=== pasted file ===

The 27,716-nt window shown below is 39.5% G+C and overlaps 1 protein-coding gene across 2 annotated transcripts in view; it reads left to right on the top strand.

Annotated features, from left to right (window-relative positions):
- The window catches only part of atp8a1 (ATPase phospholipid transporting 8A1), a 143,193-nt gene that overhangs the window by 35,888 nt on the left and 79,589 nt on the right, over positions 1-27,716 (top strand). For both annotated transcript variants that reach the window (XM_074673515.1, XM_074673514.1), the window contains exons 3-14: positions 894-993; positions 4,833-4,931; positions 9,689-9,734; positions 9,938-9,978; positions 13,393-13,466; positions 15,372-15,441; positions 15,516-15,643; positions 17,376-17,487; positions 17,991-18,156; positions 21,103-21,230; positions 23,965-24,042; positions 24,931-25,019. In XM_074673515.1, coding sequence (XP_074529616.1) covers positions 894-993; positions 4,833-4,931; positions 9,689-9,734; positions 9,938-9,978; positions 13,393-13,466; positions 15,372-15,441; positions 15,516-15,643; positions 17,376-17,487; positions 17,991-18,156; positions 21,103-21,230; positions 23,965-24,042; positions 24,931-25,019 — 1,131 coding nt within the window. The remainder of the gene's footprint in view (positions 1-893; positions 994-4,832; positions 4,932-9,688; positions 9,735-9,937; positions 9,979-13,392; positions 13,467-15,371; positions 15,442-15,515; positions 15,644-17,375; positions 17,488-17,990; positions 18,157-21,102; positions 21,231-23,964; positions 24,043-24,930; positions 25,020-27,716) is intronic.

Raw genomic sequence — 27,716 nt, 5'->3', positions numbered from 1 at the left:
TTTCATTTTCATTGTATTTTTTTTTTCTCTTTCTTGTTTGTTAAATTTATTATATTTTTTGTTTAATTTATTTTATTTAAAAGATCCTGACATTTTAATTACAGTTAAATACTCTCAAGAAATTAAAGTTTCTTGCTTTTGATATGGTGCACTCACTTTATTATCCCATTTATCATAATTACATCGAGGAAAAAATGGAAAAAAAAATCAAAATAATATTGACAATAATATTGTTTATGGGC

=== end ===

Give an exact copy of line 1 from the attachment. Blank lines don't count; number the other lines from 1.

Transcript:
The 27,716-nt window shown below is 39.5% G+C and overlaps 1 protein-coding gene across 2 annotated transcripts in view; it reads left to right on the top strand.